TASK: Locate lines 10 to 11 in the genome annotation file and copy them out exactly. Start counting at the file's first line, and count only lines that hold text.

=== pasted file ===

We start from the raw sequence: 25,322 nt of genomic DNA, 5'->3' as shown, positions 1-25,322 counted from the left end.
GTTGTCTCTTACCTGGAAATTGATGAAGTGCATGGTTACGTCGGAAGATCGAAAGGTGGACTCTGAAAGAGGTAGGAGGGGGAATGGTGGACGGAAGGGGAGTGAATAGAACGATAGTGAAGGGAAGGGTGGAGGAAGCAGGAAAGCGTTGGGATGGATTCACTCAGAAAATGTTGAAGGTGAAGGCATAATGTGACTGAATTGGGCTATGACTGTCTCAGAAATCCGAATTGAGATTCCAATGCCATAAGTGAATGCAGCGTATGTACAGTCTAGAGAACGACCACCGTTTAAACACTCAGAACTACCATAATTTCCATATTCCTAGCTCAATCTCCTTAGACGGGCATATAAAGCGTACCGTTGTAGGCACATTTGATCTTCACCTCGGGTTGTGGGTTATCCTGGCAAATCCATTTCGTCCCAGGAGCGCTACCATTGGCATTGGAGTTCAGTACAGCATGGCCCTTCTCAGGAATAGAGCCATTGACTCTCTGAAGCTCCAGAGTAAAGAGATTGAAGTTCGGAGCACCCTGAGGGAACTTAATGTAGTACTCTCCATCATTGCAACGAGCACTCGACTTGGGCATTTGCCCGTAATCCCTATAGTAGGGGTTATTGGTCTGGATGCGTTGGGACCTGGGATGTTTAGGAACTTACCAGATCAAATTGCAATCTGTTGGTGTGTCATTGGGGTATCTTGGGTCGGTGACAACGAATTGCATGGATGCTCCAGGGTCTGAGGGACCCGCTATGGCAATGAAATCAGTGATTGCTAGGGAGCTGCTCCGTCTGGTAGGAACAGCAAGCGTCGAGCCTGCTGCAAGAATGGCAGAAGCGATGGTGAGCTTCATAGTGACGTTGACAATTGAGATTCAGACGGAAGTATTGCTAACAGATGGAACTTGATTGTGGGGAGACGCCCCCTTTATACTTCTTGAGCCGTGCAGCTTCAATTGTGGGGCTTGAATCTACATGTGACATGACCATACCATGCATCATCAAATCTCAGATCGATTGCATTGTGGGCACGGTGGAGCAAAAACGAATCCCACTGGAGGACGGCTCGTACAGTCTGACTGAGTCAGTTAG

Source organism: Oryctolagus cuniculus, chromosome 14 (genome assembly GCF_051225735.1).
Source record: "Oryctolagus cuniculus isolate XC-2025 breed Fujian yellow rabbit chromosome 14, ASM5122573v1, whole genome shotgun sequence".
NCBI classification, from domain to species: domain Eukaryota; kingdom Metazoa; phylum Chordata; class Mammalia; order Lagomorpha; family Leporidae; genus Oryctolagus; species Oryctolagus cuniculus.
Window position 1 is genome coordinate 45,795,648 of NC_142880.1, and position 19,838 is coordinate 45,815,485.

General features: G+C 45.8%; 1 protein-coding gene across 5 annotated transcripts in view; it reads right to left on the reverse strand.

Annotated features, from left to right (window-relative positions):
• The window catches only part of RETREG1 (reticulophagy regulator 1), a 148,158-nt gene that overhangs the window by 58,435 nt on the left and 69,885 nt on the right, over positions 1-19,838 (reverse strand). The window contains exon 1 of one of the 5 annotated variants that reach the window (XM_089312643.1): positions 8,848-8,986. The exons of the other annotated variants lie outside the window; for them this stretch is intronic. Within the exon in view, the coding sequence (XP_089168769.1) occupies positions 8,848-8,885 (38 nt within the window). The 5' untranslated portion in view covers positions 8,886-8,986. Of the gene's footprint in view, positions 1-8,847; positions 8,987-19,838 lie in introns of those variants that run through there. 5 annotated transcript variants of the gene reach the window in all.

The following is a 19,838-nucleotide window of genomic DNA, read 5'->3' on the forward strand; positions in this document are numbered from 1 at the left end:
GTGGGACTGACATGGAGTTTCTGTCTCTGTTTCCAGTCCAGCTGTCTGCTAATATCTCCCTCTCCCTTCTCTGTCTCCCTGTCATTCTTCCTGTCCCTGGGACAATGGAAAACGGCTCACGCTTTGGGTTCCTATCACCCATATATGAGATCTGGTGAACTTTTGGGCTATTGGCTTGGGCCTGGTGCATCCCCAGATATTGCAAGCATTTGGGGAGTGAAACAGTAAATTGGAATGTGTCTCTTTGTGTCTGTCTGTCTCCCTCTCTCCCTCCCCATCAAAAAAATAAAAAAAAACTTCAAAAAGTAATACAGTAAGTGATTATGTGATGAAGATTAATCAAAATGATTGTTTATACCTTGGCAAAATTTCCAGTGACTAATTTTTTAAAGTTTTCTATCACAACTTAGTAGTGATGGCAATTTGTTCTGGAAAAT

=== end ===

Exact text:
The following is a 19,838-nucleotide window of genomic DNA, read 5'->3' on the forward strand; positions in this document are numbered from 1 at the left end:
GTGGGACTGACATGGAGTTTCTGTCTCTGTTTCCAGTCCAGCTGTCTGCTAATATCTCCCTCTCCCTTCTCTGTCTCCCTGTCATTCTTCCTGTCCCTGGGACAATGGAAAACGGCTCACGCTTTGGGTTCCTATCACCCATATATGAGATCTGGTGAACTTTTGGGCTATTGGCTTGGGCCTGGTGCATCCCCAGATATTGCAAGCATTTGGGGAGTGAAACAGTAAATTGGAATGTGTCTCTTTGTGTCTGTCTGTCTCCCTCTCTCCCTCCCCATCAAAAAAATAAAAAAAAACTTCAAAAAGTAATACAGTAAGTGATTATGTGATGAAGATTAATCAAAATGATTGTTTATACCTTGGCAAAATTTCCAGTGACTAATTTTTTAAAGTTTTCTATCACAACTTAGTAGTGATGGCAATTTGTTCTGGAAAAT